June 16, 2011
Complexity Dogs Financial Consumers
There is a race between financial companies and their consumers, and the consumer is dead last.
It has become virtually impossible for regular folks to keep pace with Wall Street’s increasingly complex financial products or the confusing bells and whistles being attached to once-familiar products. Look no further than the “basic” checking account, which is no longer basic, according to a recent study by The Pew Charitable Trusts. And forget about deciphering “universal variable life insurance.”
Evidence of this complexity abounds in the personal finance section of The Wall Street Journal, which recently ran an article about the profusion of “draw-down” products to help retirees use their 401(k)s to lock in a steady stream of income. The newspaper also warned about the banking industry’s new push to sell “professional credit cards,” which aren’t subject to regulations that limit controversial billing practices.
Even with checking accounts, the devil is in the details. In “Hidden Risks: The Case for Safe and Transparent Checking Accounts,” Pew analyzed fees in 250 checking accounts – that’s how many were offered just by the nation’s 10 largest banking companies.
The key to calculating customers’ fees is the order in which banks post the checks and deposits coming in every day from customers. Nine of the institutions don’t tell customers the order, even though this can determine – and increase – the overdraft fees charged. In a lawsuit, Wells Fargo & Co.’s practice of posting checks and debit purchases by dollar amount racked up $88 in fees for one customer – four times more than he would’ve accumulated if they were posted chronologically, Pew said.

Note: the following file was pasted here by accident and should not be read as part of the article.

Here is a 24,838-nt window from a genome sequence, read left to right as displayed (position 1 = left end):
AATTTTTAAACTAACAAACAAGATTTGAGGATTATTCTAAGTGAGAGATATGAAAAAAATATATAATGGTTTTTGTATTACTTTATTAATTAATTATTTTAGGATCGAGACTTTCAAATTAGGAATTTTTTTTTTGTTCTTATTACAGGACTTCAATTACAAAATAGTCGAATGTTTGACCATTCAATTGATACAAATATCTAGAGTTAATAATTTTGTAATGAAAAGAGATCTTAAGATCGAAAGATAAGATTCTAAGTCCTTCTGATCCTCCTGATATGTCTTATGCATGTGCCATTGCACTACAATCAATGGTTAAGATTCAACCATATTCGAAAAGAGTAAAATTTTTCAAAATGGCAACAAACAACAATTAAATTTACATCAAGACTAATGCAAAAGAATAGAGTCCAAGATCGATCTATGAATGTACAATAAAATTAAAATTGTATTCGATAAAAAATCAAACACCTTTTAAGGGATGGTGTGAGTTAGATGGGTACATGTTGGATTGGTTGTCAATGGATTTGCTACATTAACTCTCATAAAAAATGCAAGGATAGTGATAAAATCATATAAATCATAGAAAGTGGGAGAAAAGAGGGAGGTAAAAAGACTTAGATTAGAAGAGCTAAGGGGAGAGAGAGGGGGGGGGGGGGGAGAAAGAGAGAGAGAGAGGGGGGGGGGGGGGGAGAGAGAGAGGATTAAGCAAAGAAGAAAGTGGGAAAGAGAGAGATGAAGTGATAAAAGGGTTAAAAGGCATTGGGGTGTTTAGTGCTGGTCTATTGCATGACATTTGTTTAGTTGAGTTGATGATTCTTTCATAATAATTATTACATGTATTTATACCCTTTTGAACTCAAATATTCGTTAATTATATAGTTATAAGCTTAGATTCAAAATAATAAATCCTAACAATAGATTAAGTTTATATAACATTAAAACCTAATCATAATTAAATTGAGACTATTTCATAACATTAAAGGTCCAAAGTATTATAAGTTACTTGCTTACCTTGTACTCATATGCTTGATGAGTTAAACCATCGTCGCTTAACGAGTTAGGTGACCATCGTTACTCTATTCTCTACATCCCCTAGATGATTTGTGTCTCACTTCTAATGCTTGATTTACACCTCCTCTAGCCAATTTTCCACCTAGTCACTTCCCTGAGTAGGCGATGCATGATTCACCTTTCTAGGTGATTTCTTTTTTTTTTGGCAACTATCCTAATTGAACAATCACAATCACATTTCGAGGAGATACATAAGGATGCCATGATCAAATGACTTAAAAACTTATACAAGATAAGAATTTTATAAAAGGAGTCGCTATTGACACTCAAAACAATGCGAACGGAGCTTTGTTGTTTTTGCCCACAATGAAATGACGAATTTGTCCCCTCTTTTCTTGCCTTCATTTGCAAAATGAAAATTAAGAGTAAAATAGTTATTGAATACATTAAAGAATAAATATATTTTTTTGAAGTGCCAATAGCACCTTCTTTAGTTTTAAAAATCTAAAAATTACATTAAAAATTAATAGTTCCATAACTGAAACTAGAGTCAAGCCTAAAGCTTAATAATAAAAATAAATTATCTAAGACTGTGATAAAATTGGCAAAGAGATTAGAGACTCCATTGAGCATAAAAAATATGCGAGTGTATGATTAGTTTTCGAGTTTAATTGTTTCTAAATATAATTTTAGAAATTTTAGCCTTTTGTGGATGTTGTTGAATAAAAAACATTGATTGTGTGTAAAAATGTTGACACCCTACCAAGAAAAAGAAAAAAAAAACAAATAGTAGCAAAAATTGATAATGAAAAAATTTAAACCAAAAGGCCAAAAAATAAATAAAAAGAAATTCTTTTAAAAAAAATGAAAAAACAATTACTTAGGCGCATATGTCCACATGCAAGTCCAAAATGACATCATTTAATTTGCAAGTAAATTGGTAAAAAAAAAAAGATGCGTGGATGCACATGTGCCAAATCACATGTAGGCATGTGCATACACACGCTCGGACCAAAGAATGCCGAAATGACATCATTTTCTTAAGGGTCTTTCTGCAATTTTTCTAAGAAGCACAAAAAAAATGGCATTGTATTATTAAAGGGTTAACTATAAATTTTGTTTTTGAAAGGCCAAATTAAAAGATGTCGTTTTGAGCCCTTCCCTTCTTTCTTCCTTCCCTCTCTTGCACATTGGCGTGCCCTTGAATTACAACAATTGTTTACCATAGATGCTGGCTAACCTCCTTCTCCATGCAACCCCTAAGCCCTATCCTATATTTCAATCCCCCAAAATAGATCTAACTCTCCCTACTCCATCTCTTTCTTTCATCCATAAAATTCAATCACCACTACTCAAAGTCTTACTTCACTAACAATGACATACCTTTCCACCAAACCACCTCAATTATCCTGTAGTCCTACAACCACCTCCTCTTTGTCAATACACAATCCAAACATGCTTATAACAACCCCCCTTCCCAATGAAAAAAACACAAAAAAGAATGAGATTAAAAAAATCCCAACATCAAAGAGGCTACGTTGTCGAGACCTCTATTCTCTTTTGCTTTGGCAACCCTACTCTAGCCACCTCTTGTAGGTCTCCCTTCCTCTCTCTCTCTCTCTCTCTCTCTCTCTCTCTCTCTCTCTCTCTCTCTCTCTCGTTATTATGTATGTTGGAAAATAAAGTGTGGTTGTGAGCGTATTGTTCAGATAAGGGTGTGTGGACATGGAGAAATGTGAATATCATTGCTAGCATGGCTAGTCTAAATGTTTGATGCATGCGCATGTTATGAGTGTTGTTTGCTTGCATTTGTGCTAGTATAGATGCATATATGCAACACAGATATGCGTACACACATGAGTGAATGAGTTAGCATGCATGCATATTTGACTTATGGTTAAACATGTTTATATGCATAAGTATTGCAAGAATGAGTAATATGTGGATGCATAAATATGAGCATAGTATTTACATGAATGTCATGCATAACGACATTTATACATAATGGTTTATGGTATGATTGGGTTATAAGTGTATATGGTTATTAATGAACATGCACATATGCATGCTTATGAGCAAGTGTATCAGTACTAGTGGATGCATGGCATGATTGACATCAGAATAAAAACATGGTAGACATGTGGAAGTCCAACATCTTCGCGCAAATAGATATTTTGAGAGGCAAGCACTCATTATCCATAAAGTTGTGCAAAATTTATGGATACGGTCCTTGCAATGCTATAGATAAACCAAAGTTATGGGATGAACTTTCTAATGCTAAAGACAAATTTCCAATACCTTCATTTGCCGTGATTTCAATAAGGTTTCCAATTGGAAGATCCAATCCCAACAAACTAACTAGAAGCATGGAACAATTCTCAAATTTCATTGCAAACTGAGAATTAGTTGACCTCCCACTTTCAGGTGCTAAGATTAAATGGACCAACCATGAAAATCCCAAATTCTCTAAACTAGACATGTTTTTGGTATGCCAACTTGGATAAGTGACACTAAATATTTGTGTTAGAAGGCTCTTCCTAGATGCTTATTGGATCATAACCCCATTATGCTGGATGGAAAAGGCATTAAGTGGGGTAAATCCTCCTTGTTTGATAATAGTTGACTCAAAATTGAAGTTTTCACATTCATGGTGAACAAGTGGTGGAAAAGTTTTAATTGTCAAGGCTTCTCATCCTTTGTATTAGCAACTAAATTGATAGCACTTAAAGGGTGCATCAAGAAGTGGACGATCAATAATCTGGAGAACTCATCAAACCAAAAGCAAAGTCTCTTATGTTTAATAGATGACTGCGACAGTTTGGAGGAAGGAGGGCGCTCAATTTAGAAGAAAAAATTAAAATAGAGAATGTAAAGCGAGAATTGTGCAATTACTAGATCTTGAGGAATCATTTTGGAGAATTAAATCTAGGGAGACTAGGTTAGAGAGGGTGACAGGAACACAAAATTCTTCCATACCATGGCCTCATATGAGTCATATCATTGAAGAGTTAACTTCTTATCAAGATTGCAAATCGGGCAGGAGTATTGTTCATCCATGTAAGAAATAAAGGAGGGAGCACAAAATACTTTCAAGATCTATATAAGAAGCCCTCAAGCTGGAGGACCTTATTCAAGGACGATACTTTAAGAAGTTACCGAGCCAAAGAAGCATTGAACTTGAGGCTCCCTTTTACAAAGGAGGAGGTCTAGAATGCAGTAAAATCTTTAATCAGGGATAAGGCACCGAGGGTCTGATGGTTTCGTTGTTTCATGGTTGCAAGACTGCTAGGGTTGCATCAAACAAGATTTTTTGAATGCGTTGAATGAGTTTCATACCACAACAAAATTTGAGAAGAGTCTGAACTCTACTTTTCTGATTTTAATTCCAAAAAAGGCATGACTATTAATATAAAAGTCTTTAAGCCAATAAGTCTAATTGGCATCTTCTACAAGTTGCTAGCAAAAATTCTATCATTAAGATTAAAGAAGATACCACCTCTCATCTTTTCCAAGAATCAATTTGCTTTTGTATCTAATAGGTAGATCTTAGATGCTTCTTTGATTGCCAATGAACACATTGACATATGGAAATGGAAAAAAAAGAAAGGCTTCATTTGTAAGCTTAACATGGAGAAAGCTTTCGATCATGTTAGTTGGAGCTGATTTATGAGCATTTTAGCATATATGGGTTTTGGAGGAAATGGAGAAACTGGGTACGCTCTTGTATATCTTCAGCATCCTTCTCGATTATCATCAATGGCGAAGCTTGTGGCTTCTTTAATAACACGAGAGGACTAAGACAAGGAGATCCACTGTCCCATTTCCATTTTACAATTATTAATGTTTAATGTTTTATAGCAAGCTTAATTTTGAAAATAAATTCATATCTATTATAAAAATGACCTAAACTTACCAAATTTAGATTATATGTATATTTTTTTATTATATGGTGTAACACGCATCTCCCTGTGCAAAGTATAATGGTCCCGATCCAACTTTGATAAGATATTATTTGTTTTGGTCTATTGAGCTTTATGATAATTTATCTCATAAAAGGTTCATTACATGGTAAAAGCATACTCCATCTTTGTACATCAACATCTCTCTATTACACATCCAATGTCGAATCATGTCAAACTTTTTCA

Pew found that while there are limits on the dollar amount of late fees that a credit card can charge, there are no fee limits on checking accounts. Who knew?
Each bank provided more than 100 pages of documents to explain how each account works. Yet they failed to post on their customer websites the overdraft-penalty and stop-payment fees or maximum fees a customer may be charged per day.
Some financial products offer no benefit whatsoever: Smart Money recently featured an article on the proliferation of websites offering coupons that are not worth the paper they’re printed on.